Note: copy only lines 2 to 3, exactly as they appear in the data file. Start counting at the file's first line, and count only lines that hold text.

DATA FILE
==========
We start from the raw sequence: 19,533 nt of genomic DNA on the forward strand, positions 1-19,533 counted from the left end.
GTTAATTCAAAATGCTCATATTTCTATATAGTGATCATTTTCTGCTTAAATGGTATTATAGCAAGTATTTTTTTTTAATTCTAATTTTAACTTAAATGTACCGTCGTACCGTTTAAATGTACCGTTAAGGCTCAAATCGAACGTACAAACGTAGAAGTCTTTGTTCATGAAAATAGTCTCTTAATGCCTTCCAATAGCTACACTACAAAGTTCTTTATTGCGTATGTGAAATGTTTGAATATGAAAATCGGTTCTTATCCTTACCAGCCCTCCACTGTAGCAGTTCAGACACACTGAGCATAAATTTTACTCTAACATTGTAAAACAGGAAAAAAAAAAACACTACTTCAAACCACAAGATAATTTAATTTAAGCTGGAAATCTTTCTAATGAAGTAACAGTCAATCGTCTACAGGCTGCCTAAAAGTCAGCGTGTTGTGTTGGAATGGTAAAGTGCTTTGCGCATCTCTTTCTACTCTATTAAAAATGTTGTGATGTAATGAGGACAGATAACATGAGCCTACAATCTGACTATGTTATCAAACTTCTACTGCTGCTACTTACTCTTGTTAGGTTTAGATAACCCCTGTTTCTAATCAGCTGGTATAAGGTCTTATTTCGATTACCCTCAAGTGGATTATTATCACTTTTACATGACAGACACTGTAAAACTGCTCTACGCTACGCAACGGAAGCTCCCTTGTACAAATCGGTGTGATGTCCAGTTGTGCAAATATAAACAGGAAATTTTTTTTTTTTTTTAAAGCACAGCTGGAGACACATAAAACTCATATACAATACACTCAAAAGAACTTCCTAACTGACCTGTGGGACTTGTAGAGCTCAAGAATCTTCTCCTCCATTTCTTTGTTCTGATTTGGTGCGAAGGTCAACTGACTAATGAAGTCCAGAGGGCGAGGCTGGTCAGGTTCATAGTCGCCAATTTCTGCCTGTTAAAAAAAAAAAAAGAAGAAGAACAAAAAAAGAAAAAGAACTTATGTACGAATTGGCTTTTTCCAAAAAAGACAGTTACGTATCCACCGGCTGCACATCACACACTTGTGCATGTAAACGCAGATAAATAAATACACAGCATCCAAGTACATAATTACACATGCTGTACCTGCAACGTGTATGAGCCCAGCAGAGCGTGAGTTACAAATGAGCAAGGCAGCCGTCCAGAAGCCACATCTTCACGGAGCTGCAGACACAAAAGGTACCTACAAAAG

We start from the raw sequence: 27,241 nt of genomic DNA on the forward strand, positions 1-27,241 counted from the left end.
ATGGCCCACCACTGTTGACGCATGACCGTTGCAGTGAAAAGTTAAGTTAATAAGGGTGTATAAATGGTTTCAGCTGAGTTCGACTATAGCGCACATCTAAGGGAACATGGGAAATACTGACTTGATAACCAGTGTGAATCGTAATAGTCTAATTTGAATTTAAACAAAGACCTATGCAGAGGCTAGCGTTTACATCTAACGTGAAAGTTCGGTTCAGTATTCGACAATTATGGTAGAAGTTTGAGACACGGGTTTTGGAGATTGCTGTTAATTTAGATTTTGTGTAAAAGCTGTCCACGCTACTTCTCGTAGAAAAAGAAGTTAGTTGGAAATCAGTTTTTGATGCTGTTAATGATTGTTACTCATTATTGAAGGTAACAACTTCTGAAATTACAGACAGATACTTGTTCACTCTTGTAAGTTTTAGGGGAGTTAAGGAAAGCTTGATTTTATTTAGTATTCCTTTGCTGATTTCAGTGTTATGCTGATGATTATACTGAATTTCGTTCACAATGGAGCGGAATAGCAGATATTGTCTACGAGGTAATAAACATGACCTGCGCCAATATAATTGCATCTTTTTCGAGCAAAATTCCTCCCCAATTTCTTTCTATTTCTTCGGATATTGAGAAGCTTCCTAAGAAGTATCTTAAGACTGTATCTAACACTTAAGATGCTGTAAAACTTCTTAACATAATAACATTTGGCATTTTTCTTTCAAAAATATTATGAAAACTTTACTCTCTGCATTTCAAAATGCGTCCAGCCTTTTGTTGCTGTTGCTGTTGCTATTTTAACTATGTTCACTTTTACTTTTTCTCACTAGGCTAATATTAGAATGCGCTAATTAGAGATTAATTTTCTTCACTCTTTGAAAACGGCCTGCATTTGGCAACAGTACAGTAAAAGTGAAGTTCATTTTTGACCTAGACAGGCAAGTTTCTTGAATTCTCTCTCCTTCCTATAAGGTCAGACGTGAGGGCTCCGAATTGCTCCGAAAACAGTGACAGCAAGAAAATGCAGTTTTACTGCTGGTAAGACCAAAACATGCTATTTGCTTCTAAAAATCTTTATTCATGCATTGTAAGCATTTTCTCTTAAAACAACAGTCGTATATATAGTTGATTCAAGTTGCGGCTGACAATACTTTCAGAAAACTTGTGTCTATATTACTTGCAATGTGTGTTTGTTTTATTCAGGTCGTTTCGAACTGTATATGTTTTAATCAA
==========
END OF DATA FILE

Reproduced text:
GTTAATTCAAAATGCTCATATTTCTATATAGTGATCATTTTCTGCTTAAATGGTATTATAGCAAGTATTTTTTTTTAATTCTAATTTTAACTTAAATGTACCGTCGTACCGTTTAAATGTACCGTTAAGGCTCAAATCGAACGTACAAACGTAGAAGTCTTTGTTCATGAAAATAGTCTCTTAATGCCTTCCAATAGCTACACTACAAAGTTCTTTATTGCGTATGTGAAATGTTTGAATATGAAAATCGGTTCTTATCCTTACCAGCCCTCCACTGTAGCAGTTCAGACACACTGAGCATAAATTTTACTCTAACATTGTAAAACAGGAAAAAAAAAAACACTACTTCAAACCACAAGATAATTTAATTTAAGCTGGAAATCTTTCTAATGAAGTAACAGTCAATCGTCTACAGGCTGCCTAAAAGTCAGCGTGTTGTGTTGGAATGGTAAAGTGCTTTGCGCATCTCTTTCTACTCTATTAAAAATGTTGTGATGTAATGAGGACAGATAACATGAGCCTACAATCTGACTATGTTATCAAACTTCTACTGCTGCTACTTACTCTTGTTAGGTTTAGATAACCCCTGTTTCTAATCAGCTGGTATAAGGTCTTATTTCGATTACCCTCAAGTGGATTATTATCACTTTTACATGACAGACACTGTAAAACTGCTCTACGCTACGCAACGGAAGCTCCCTTGTACAAATCGGTGTGATGTCCAGTTGTGCAAATATAAACAGGAAATTTTTTTTTTTTTTTAAAGCACAGCTGGAGACACATAAAACTCATATACAATACACTCAAAAGAACTTCCTAACTGACCTGTGGGACTTGTAGAGCTCAAGAATCTTCTCCTCCATTTCTTTGTTCTGATTTGGTGCGAAGGTCAACTGACTAATGAAGTCCAGAGGGCGAGGCTGGTCAGGTTCATAGTCGCCAATTTCTGCCTGTTAAAAAAAAAAAAAGAAGAAGAACAAAAAAAGAAAAAGAACTTATGTACGAATTGGCTTTTTCCAAAAAAGACAGTTACGTATCCACCGGCTGCACATCACACACTTGTGCATGTAAACGCAGATAAATAAATACACAGCATCCAAGTACATAATTACACATGCTGTACCTGCAACGTGTATGAGCCCAGCAGAGCGTGAGTTACAAATGAGCAAGGCAGCCGTCCAGAAGCCACATCTTCACGGAGCTGCAGACACAAAAGGTACCTACAAAAG

We start from the raw sequence: 27,241 nt of genomic DNA on the forward strand, positions 1-27,241 counted from the left end.